The war between AMC Theatres and Universal has just heated up. Cineworld, the second largest global theatrical chain (and owner of Regal Entertainment in the U.S.) has joined AMC in refusing to play any Universal movies after NBC Universal Jeff Shell made waves yesterday with plans to launch Uni titles on premium VOD (PVOD) and in theaters at the same time.
Cineworld announced today that, "Universal's move is completely inappropriate and certainly has nothing to do with good faith business practice, partnership and transparency." Cineworld then went further into the problem.
"Cineworld's policy with respect to the window is clear, well known in the industry and is part of our commercial deal with our movie suppliers. We invest heavily in our cinemas across the globe and this allows the movie studios to provide customers all around the world to watch the movies in the best experience. There is no argument that that big screen is the best way to watch a movie. Universal unilaterally chose to break our understanding and did so at the height of the [health] crisis when our business is closed, more than 35,000 employees are at home and when we do not yet have a clear date for the reopening of our cinemas."
Cineworld made it clear that they are 'always open to showing any movie' as long as the 'rules' (related to theatrical release and windowing) were 'kept' and 'not changed by one sided moves'. They also stated that they are making it clear again that they will not show any movies that do not respect the windows (sequentially releasing titles, first in theaters, followed a 'reasonable' time later by PVOD and other formats). Breaking those windows, Cineworld said, does not make 'any economic sense' for them. They went on to say that they have full confidence in the industry's current business model.
Theatrical exhibition generated a record take of $42 billion last year (globally), with studios' share of that take around $20 billion. Clearly, the stakes are high for all parties. It is likely that Cineworld (located in the UK) awoke this morning across the Atlantic to the quickly escalating war of words between AMC and Universal that has also involved NATO (the National Association of Theater Owners). Universal, yesterday, quickly clapped-back at AMC refusing to show their movies by reiterating support for their decision and statements. Cineworld certainly could not let that stand uncontested.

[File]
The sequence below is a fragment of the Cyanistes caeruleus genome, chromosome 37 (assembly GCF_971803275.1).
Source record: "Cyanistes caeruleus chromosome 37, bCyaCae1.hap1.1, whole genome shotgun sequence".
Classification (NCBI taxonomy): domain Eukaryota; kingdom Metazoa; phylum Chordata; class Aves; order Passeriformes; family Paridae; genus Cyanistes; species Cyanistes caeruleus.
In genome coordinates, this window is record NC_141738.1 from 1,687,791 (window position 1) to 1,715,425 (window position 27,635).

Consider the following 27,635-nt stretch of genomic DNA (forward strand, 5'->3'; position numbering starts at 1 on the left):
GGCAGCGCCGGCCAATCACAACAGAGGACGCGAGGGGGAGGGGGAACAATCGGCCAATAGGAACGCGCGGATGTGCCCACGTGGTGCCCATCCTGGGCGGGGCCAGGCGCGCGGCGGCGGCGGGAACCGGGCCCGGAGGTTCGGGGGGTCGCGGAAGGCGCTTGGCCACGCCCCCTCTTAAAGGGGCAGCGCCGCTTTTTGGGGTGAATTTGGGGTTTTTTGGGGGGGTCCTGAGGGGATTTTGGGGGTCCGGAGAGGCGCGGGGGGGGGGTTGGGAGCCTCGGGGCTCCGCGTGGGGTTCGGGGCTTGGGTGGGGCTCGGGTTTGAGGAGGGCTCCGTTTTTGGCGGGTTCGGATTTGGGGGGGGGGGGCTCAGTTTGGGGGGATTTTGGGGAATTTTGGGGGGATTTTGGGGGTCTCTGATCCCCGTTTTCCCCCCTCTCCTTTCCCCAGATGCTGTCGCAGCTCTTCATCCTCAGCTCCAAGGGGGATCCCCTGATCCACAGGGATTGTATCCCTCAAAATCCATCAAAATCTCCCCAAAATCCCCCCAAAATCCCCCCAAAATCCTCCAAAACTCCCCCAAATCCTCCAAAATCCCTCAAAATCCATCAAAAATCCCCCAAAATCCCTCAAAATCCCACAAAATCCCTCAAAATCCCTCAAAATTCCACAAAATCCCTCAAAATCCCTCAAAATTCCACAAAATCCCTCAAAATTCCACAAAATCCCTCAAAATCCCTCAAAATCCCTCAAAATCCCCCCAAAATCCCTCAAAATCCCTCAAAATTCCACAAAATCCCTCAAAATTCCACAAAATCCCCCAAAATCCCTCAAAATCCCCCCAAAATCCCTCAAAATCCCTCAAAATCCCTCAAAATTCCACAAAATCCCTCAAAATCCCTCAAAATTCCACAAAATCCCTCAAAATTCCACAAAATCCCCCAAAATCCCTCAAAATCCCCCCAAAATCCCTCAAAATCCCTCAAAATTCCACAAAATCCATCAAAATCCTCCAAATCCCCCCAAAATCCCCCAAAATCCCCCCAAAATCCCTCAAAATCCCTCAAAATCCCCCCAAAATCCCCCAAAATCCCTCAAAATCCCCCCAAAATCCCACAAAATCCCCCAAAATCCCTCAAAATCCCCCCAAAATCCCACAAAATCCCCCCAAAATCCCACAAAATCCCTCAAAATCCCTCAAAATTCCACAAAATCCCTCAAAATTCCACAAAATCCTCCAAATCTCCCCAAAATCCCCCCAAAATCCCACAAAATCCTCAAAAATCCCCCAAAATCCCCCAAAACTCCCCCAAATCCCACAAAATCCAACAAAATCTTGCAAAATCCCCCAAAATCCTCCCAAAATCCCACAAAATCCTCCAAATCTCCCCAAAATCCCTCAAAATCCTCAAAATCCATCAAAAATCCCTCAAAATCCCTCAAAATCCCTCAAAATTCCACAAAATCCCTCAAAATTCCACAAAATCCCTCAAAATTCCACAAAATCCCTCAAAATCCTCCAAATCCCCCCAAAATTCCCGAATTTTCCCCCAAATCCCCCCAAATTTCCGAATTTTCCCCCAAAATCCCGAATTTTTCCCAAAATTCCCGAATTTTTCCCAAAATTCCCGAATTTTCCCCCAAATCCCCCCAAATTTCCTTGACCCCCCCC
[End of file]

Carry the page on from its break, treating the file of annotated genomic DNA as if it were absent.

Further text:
As our earlier story mentioned, the ban by the world's two largest theatrical exhibitors places in jeopardy the cinema releases for F9, Universal's highly anticipated follow-up in the Fast and Furious saga. Other titles potentially affected would include: Jurassic World: Dominion, Sing 2 and Minions: The Rise of Gru, all of which are slated within the next year.
It would surprise no one for Cinemark, Marcus and other major national (and international) chains to start piling on this battle. For the theaters, who spend massively on screens, seating and sound as well as a host of concession, dining and entertainment options and who have to, then, give-up most of the early ticket sale revenue during a film's run, to not hold their ground would be economic suicide - especially with the huge debt burdens most of them bear.
For its part, Universal is also waging a secondary front in this battle, enlisting their sister company, business network CNBC to support the notion that home viewing of movies is here and 'in demand' and likely to stay. The business net went on further to say that AMC has very little, if any, leverage in this fight, with their theaters closed and weighed down by enormous debt and running up expenses for all their closed locations daily.
It seems that Hollywood is busily writing the next epic war masterpiece themselves. Where will the other studios come down on this? Do they support the exhibitors, or do they side with Universal? Maybe they remain quiet in the hopes of moving over to the winning side shortly before the war is won? Will the other chains jump out in support of AMC and Regal? They almost certainly must. This news arrives via Variety.